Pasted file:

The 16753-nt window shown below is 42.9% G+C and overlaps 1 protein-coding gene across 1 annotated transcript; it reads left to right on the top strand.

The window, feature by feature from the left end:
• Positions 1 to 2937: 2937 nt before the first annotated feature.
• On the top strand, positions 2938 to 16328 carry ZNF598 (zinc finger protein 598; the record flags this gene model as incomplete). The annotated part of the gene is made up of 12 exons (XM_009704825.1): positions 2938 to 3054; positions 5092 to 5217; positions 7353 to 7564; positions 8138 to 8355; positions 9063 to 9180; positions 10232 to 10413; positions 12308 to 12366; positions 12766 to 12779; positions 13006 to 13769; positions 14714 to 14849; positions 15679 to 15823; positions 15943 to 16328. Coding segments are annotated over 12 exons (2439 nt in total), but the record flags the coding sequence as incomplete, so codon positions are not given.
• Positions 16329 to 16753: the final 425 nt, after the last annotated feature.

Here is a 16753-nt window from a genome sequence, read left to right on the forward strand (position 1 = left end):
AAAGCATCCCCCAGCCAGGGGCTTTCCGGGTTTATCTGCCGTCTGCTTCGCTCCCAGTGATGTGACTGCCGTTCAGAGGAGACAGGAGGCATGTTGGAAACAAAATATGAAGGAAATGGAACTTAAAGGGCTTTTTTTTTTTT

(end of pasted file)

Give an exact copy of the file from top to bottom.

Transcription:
The 16753-nt window shown below is 42.9% G+C and overlaps 1 protein-coding gene across 1 annotated transcript; it reads left to right on the top strand.

The window, feature by feature from the left end:
• Positions 1 to 2937: 2937 nt before the first annotated feature.
• On the top strand, positions 2938 to 16328 carry ZNF598 (zinc finger protein 598; the record flags this gene model as incomplete). The annotated part of the gene is made up of 12 exons (XM_009704825.1): positions 2938 to 3054; positions 5092 to 5217; positions 7353 to 7564; positions 8138 to 8355; positions 9063 to 9180; positions 10232 to 10413; positions 12308 to 12366; positions 12766 to 12779; positions 13006 to 13769; positions 14714 to 14849; positions 15679 to 15823; positions 15943 to 16328. Coding segments are annotated over 12 exons (2439 nt in total), but the record flags the coding sequence as incomplete, so codon positions are not given.
• Positions 16329 to 16753: the final 425 nt, after the last annotated feature.

Here is a 16753-nt window from a genome sequence, read left to right on the forward strand (position 1 = left end):
AAAGCATCCCCCAGCCAGGGGCTTTCCGGGTTTATCTGCCGTCTGCTTCGCTCCCAGTGATGTGACTGCCGTTCAGAGGAGACAGGAGGCATGTTGGAAACAAAATATGAAGGAAATGGAACTTAAAGGGCTTTTTTTTTTTT